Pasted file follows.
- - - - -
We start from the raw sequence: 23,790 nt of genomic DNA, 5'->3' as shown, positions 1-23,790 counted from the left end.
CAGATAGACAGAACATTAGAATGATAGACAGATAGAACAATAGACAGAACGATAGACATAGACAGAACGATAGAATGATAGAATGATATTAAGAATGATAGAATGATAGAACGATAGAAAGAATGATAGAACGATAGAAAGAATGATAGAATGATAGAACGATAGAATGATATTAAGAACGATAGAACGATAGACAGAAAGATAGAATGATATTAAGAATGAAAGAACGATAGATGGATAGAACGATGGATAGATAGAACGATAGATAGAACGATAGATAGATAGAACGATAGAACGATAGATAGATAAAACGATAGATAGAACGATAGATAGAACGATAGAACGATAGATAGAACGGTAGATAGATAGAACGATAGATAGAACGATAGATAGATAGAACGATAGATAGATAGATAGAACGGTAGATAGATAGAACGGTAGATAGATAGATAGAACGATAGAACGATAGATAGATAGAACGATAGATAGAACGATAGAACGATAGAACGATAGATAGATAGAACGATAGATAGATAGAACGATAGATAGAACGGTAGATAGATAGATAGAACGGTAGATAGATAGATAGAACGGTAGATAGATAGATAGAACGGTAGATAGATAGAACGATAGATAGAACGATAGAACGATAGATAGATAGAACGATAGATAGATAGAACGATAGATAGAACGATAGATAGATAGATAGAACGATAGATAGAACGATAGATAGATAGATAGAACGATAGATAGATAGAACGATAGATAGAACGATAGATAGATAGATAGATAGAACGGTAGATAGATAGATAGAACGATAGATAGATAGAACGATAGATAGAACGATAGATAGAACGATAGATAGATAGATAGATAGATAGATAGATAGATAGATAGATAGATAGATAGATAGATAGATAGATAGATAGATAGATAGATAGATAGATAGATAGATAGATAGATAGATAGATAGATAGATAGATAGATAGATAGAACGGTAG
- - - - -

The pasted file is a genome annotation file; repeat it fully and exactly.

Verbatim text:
We start from the raw sequence: 23,790 nt of genomic DNA, 5'->3' as shown, positions 1-23,790 counted from the left end.
CAGATAGACAGAACATTAGAATGATAGACAGATAGAACAATAGACAGAACGATAGACATAGACAGAACGATAGAATGATAGAATGATATTAAGAATGATAGAATGATAGAACGATAGAAAGAATGATAGAACGATAGAAAGAATGATAGAATGATAGAACGATAGAATGATATTAAGAACGATAGAACGATAGACAGAAAGATAGAATGATATTAAGAATGAAAGAACGATAGATGGATAGAACGATGGATAGATAGAACGATAGATAGAACGATAGATAGATAGAACGATAGAACGATAGATAGATAAAACGATAGATAGAACGATAGATAGAACGATAGAACGATAGATAGAACGGTAGATAGATAGAACGATAGATAGAACGATAGATAGATAGAACGATAGATAGATAGATAGAACGGTAGATAGATAGAACGGTAGATAGATAGATAGAACGATAGAACGATAGATAGATAGAACGATAGATAGAACGATAGAACGATAGAACGATAGATAGATAGAACGATAGATAGATAGAACGATAGATAGAACGGTAGATAGATAGATAGAACGGTAGATAGATAGATAGAACGGTAGATAGATAGATAGAACGGTAGATAGATAGAACGATAGATAGAACGATAGAACGATAGATAGATAGAACGATAGATAGATAGAACGATAGATAGAACGATAGATAGATAGATAGAACGATAGATAGAACGATAGATAGATAGATAGAACGATAGATAGATAGAACGATAGATAGAACGATAGATAGATAGATAGATAGAACGGTAGATAGATAGATAGAACGATAGATAGATAGAACGATAGATAGAACGATAGATAGAACGATAGATAGATAGATAGATAGATAGATAGATAGATAGATAGATAGATAGATAGATAGATAGATAGATAGATAGATAGATAGATAGATAGATAGATAGATAGATAGATAGATAGATAGATAGATAGATAGATAGATAGAACGGTAG